Friday, December 3, 2021

Proving proof.

Some time ago, the more-than-brilliant Dave Dye--the blogger we all should be following--did something ballsy. Something that no other advertising person or agency would have the temerity to do. He devised an experiment--maybe unscientific--to discern whether or not advertising is actually worth the effort.

I find what Dave did amazing.


He found a local cheese shop in his neighborhood. It had some signage outside that he didn't like--and he asked the proprietors if he could use that sign as an experiment. To see if better art and copy would drive more foot-traffic.

The original signs looked like this:

In Dave's words: Jesus! Who could be arsed to read all those little words?’ Further: "Rather than deconstruct something in theory, maybe I can construct something in reality?"

Dave went to the owner of the cheese shop, "the client" and offered to see if he could make a difference in her store's business through better signage.

Here's some of what happened. Some of what Dave tried:

You can read more about Dave's experiments from Dave himself. Just click here.

However, my point today is not merely to fulsomely praise Dave.

It's to chastise the "deadness" of the modern advertising industry. The lack of bravery. The shortage of actual measurable belief in the efficacy of what we do. 

That's all fancy-schmancy for "putting our money where our mouth is."

As an industry, we talk about brand building and sales-igniting. Yet the industry does precious little of it for themselves. Sure, agencies post shit. 

But the operative word is shit.

And that which isn't shit is usually about as banal as a motivational poster from a North Korean re-education prison. Orwell as interpreted by Hallmark.

Very little of it contributes to the complex amalgam that is a viable brand.

We talk. But we don't put our own work to the test.

Can you imagine if you ran a holding company agency and were pitching a fast-food brand. What if you did something crazy like Dave did? Imagine opening your agency's branch of that brand with your agency's recommended advertising to see how many more people it brought in than that brand's current advertising.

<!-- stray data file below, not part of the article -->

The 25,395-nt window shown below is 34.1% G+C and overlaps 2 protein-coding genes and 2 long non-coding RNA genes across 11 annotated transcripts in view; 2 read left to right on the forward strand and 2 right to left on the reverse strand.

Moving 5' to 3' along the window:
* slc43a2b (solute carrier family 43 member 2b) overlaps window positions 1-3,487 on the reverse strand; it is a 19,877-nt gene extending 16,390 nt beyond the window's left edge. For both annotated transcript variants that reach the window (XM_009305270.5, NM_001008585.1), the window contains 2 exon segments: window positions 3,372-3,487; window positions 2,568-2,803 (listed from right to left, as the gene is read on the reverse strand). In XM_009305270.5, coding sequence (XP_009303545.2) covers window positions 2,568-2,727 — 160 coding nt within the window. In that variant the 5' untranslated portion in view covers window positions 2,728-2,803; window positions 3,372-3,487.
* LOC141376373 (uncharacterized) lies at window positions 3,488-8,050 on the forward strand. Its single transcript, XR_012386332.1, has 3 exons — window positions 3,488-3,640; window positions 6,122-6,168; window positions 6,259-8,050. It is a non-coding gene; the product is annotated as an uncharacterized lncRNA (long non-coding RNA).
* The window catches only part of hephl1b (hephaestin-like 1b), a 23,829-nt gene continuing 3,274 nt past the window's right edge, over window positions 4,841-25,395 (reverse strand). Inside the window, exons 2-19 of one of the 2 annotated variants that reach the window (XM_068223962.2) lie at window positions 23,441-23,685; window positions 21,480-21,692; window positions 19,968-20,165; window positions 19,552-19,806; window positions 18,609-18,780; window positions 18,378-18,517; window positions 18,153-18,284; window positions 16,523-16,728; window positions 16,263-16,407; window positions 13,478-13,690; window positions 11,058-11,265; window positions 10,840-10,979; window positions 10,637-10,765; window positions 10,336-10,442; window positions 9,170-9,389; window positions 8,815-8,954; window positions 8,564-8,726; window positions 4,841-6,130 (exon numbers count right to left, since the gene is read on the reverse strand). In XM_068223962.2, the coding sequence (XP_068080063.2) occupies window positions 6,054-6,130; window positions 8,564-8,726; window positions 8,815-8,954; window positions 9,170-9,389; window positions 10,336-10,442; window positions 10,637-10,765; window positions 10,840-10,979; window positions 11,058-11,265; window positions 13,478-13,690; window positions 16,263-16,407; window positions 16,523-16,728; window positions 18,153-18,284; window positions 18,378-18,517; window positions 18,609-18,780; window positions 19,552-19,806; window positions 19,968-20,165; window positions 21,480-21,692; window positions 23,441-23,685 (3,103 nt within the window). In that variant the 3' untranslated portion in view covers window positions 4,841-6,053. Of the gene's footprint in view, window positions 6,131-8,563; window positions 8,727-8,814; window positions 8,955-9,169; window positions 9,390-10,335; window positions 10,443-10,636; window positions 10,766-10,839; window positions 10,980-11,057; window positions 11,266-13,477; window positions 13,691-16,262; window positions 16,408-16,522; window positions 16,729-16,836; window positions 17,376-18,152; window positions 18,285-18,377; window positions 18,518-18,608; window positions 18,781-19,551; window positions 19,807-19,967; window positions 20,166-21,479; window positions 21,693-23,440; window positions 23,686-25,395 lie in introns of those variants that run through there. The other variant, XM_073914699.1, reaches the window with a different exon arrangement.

I remember when Scali won the Mercedes-Benz business back in 1991. The story was that one young account person from Scali personally visited each of Mercedes' 300 US dealerships.

Brands, Ogilvy used to tell us, don't care how much you know until they know how much you care. 

Care in extremis. As in putting your money where your mouth is.

Being kicked out of the business at the grey-haired and ossified age of 62 was--perhaps melodramatically--being served a career death sentence. 

I was independent, suddenly and all at once operating without all that shit agencies talk about:

  • Name recognition
  • Brand awareness
  • Unaided recall
  • Differentiation
  • Likeability
I was a dead man.

There are so many people who have won more awards than I--who were cheaper and cooler and cuter and easier to get along with. I realized all I had was my self and my brand.

Let me show the world I'm alive, I said. 

Let me show the world what I can do, I said.

Let me show the world my powerful, pointed and acerbic wit, I said.

Let me make me.

I started running little ads. Made to stand out on Linked In. Though I'm not an art-director, I realized that most headlines these days are set in 12-point type. Type that looks classy in a conference room. It's effete and looks like it hopped out of an awards book.

But I'm not effete. I don't have a beguilingly light touch.

I'm from the Bludgeon Academy. I made my headlines as big as I could. I wrote things I thought were biting, sharp, topical and funny. Sometimes arrogant. Sometimes self-effacing.

Like most things new, they started with a whimper, not a bang.

But like Dave Dye with his ads, I learned with mine. I gained followers like an evangelical preacher with a new blow-dryer. And earned, over the course of a year, about seven million free impressions. Not to mention resonance in the five measures I mentioned above. I became a name.

This is a lot for a Friday.

But I can sum it all up in a sentence or two. 

I'm doing well because I do good, truthful advertising. I run it often because it works.

I don't have an MBA.

But I have a feeling that those underscored lines directly above would put a lot of deckologists out of business. They're too simple for the ad world today. 

Thanks for reading words I consider good and truthful. Thanks for reading them almost as often as I write them.

You're why I write them.

Thank you.

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